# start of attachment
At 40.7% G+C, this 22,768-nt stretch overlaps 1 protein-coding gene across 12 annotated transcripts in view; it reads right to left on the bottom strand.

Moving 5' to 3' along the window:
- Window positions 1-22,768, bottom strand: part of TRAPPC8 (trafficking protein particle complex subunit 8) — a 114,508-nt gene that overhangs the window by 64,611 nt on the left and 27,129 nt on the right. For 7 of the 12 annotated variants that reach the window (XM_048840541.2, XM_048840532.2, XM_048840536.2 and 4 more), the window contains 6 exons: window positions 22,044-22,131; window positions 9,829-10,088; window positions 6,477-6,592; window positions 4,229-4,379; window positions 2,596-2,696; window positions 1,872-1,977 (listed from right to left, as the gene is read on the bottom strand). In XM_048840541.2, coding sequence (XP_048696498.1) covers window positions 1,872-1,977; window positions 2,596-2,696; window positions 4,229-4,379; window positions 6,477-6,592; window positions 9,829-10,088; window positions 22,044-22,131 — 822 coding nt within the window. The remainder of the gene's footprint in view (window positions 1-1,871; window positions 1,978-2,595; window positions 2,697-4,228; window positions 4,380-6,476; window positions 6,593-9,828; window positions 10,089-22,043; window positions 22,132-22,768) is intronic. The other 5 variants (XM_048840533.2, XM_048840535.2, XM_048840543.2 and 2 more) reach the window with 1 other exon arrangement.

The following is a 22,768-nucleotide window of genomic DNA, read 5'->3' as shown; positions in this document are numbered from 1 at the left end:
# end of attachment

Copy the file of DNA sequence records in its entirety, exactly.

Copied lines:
At 40.7% G+C, this 22,768-nt stretch overlaps 1 protein-coding gene across 12 annotated transcripts in view; it reads right to left on the bottom strand.

Moving 5' to 3' along the window:
- Window positions 1-22,768, bottom strand: part of TRAPPC8 (trafficking protein particle complex subunit 8) — a 114,508-nt gene that overhangs the window by 64,611 nt on the left and 27,129 nt on the right. For 7 of the 12 annotated variants that reach the window (XM_048840541.2, XM_048840532.2, XM_048840536.2 and 4 more), the window contains 6 exons: window positions 22,044-22,131; window positions 9,829-10,088; window positions 6,477-6,592; window positions 4,229-4,379; window positions 2,596-2,696; window positions 1,872-1,977 (listed from right to left, as the gene is read on the bottom strand). In XM_048840541.2, coding sequence (XP_048696498.1) covers window positions 1,872-1,977; window positions 2,596-2,696; window positions 4,229-4,379; window positions 6,477-6,592; window positions 9,829-10,088; window positions 22,044-22,131 — 822 coding nt within the window. The remainder of the gene's footprint in view (window positions 1-1,871; window positions 1,978-2,595; window positions 2,697-4,228; window positions 4,380-6,476; window positions 6,593-9,828; window positions 10,089-22,043; window positions 22,132-22,768) is intronic. The other 5 variants (XM_048840533.2, XM_048840535.2, XM_048840543.2 and 2 more) reach the window with 1 other exon arrangement.

The following is a 22,768-nucleotide window of genomic DNA, read 5'->3' as shown; positions in this document are numbered from 1 at the left end: